You may think you want to work in a 'sexy' reib, but I want to illuminate something that may make a difference in compensation...When you work for a 'sexy' reib, you will close transactions with less frequency then if you were to work at a 'boring' reib because the transactions are larger and more complex. So a 'sexy' reib may make the newswire on Bloomberg, but it wont be often. More closed transactions = Bigger bonus + you should learn more. Something to keep in mind.

On CMBS: it will not play a significant factor as a source of debt funding going forward. Debt sourcing is trending towards more traditional than 'sexy'. So far the only solution to the massive and imminent cmbs shit-storm is 'extend and pretend...indefinitlety.'

man made the money, money never made the man

Oct 27, 2014

Thanks for all the responses. I think based on my situation and the advice above, I will wait it out until I have worked at my shop for at least a year. That way I can find out if the raises really are low/high, get a little more experience, talk to some head hunters, and so it doesn't look sketchy (as opposed to leaving in less than a year). Meanwhile, I will still keep looking around just to see what is out there. To talk to V-Tech and RE_bankers' points, I would leave my current job to take position at a top IB advisory shop (LAZ, GS, etc), but not a brokerage shop. I would also consider working at a better paying PE firm-(BX, Carlyle, etc) or a hedge fund with a real estate arm (you would be surprised how many there are).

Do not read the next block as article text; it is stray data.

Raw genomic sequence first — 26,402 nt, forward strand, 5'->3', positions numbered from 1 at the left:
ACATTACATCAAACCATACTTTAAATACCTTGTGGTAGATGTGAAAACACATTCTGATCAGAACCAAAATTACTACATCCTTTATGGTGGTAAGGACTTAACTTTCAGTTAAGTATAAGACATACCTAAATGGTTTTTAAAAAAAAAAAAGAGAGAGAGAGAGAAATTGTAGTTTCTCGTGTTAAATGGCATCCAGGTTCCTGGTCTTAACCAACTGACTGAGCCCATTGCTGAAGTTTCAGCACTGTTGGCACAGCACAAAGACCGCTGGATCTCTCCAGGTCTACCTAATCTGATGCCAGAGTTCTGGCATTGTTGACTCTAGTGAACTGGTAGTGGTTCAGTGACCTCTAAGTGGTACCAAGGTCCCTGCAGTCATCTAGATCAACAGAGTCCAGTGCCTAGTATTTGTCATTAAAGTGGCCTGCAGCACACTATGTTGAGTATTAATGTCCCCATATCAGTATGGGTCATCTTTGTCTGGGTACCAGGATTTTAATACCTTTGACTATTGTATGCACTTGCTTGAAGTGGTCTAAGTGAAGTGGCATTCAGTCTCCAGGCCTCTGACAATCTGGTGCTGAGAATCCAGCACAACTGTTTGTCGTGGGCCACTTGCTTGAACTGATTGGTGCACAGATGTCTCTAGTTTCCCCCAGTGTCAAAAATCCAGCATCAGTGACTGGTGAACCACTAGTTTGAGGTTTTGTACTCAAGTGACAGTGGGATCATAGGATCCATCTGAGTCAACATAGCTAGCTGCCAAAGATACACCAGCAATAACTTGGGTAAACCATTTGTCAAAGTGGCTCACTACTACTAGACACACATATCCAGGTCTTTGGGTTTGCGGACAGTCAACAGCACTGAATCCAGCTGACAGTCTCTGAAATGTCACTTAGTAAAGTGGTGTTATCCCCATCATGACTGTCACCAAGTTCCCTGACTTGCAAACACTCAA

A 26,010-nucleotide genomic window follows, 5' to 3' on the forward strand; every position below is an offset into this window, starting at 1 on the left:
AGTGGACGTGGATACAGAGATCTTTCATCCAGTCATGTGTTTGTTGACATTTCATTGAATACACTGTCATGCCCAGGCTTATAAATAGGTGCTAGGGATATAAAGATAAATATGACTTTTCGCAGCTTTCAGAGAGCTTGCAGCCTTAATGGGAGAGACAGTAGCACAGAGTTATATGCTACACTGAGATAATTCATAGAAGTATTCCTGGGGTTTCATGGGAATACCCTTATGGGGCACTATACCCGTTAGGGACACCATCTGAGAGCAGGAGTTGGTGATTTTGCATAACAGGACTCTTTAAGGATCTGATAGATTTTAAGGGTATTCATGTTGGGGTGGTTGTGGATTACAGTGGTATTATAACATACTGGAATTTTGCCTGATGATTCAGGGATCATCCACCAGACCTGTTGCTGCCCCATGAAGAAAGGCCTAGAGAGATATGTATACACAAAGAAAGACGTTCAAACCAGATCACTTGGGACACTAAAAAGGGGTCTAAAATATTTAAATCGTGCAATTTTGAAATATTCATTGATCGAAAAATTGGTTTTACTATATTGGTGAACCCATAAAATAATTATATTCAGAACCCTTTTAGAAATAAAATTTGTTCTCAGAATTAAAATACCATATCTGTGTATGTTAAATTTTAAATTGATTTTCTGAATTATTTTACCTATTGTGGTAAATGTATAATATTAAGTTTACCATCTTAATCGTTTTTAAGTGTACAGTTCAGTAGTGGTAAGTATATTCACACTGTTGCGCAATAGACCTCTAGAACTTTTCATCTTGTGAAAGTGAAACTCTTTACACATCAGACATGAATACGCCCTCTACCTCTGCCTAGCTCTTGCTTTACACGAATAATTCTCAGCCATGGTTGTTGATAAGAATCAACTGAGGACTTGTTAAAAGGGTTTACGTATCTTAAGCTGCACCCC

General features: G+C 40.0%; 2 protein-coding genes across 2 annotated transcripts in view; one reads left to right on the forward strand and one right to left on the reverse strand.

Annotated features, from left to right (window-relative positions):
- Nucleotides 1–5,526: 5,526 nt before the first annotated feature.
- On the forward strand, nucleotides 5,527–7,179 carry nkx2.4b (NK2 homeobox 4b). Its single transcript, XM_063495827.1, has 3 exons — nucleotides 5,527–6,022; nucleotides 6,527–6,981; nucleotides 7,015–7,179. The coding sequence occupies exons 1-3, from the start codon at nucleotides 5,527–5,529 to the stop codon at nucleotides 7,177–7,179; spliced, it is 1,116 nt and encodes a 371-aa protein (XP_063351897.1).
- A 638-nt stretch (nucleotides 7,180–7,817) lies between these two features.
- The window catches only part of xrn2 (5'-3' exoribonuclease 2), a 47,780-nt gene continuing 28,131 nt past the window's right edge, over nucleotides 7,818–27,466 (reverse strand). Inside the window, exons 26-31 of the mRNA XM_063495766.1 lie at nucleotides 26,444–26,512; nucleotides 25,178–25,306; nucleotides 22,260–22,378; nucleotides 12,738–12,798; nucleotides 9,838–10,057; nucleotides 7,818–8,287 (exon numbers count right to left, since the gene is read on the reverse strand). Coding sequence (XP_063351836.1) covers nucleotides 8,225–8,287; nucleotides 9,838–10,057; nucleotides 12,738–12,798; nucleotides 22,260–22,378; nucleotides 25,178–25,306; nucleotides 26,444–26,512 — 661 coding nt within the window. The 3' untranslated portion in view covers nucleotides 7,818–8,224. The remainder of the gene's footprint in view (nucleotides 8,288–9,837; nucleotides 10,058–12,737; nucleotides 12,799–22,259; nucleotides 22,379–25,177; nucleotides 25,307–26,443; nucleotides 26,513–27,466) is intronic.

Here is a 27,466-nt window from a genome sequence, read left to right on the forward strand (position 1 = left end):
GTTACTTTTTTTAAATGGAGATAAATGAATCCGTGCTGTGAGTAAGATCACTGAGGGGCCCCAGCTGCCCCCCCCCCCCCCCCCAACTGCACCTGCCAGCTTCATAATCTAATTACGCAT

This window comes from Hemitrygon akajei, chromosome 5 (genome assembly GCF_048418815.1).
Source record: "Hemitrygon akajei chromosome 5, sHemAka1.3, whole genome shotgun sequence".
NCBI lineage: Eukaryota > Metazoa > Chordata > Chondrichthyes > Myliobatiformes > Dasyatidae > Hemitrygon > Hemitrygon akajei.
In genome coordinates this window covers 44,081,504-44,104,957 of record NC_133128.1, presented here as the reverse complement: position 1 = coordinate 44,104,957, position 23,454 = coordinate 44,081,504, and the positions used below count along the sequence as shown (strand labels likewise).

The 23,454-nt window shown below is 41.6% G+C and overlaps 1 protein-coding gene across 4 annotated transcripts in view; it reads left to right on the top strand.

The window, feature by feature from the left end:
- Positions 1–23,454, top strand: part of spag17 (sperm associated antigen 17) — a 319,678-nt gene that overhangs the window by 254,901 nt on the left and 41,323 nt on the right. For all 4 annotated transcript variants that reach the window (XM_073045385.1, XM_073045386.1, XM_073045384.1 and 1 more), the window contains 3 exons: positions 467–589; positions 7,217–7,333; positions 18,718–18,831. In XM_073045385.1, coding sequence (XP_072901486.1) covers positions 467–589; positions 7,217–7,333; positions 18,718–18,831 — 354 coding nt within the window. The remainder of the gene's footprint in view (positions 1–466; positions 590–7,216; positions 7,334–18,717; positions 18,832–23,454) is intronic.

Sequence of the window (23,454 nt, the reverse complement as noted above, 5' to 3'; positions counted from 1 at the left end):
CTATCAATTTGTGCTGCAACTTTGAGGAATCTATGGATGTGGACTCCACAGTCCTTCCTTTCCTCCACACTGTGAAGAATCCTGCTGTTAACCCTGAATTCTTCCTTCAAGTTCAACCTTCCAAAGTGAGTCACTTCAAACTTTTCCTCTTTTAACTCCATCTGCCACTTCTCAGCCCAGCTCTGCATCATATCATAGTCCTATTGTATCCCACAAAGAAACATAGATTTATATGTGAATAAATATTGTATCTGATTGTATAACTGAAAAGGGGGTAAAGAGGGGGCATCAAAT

To speak to the debt - its not killer, a little more than 30k. Although my parents didn't tell me about an extra 10k that I owed and didn't know about until a couple days ago. That sort of stressed me out (more like I shit a f***** brick), since my grace period is pretty much over. I just don't like non collateralized debt that is bankruptcy-proof hanging over my head.